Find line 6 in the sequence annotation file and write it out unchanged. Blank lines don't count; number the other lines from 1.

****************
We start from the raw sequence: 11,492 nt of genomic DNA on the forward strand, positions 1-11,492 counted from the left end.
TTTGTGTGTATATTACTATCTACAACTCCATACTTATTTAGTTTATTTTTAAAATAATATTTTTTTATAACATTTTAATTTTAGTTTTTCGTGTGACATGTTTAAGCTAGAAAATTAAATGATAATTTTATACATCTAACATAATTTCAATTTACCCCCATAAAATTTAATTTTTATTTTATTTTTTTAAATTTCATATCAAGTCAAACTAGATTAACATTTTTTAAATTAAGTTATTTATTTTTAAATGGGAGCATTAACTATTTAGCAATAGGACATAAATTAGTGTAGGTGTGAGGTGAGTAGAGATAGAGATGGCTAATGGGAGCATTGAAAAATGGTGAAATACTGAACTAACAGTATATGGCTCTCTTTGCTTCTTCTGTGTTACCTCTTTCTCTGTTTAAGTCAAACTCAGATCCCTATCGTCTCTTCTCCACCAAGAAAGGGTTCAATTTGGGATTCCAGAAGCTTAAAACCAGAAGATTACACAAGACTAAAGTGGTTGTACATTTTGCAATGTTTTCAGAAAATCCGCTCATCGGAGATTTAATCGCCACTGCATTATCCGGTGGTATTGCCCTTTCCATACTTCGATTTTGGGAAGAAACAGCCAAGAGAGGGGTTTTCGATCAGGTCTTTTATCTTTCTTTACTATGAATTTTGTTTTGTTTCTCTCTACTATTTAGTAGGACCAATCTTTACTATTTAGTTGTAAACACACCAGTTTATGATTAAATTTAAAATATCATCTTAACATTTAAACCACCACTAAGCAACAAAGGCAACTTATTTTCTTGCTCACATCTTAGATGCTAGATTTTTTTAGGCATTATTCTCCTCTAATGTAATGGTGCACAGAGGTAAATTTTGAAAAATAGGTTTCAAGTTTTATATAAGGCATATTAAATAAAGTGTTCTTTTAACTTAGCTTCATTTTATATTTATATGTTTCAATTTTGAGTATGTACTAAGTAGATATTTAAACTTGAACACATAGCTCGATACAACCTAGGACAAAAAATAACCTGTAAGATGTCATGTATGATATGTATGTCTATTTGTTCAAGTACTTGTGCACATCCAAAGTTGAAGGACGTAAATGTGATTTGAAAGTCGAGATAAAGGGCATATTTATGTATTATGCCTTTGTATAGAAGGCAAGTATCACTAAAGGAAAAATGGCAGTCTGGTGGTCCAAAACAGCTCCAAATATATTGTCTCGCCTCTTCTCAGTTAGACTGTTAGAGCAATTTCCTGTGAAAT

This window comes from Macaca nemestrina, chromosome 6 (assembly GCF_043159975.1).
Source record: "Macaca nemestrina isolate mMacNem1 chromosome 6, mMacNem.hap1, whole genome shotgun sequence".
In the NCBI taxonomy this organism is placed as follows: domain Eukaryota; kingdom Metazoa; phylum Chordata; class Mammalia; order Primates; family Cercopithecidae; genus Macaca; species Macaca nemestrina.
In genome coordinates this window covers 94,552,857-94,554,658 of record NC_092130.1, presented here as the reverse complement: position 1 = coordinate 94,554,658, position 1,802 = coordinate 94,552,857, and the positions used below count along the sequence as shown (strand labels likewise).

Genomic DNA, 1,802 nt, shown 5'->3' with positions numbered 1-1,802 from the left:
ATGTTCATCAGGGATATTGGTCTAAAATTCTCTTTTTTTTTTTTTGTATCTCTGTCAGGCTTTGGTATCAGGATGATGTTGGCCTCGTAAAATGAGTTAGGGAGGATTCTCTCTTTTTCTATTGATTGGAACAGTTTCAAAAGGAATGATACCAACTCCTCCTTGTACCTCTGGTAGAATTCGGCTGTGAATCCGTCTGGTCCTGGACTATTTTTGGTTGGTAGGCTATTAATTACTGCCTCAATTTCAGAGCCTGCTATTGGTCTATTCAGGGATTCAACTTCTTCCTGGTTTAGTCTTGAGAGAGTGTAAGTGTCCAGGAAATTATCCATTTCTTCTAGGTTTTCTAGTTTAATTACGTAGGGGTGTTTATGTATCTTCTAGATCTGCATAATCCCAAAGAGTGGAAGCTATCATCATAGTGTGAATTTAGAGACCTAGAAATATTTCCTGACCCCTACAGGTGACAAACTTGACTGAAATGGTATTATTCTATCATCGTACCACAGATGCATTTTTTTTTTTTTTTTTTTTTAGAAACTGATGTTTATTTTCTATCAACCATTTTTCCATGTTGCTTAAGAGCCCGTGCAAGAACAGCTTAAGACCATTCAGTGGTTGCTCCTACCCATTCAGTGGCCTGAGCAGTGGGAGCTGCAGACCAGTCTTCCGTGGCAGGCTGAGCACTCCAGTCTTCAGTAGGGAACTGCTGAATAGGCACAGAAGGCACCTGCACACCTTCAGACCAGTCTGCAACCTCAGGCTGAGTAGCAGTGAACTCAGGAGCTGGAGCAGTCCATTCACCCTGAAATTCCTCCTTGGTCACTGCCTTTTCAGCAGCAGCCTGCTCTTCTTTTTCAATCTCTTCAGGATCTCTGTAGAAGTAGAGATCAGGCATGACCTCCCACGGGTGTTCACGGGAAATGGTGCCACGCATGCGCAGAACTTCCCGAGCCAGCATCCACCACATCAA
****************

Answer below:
In genome coordinates this window covers 94,552,857-94,554,658 of record NC_092130.1, presented here as the reverse complement: position 1 = coordinate 94,554,658, position 1,802 = coordinate 94,552,857, and the positions used below count along the sequence as shown (strand labels likewise).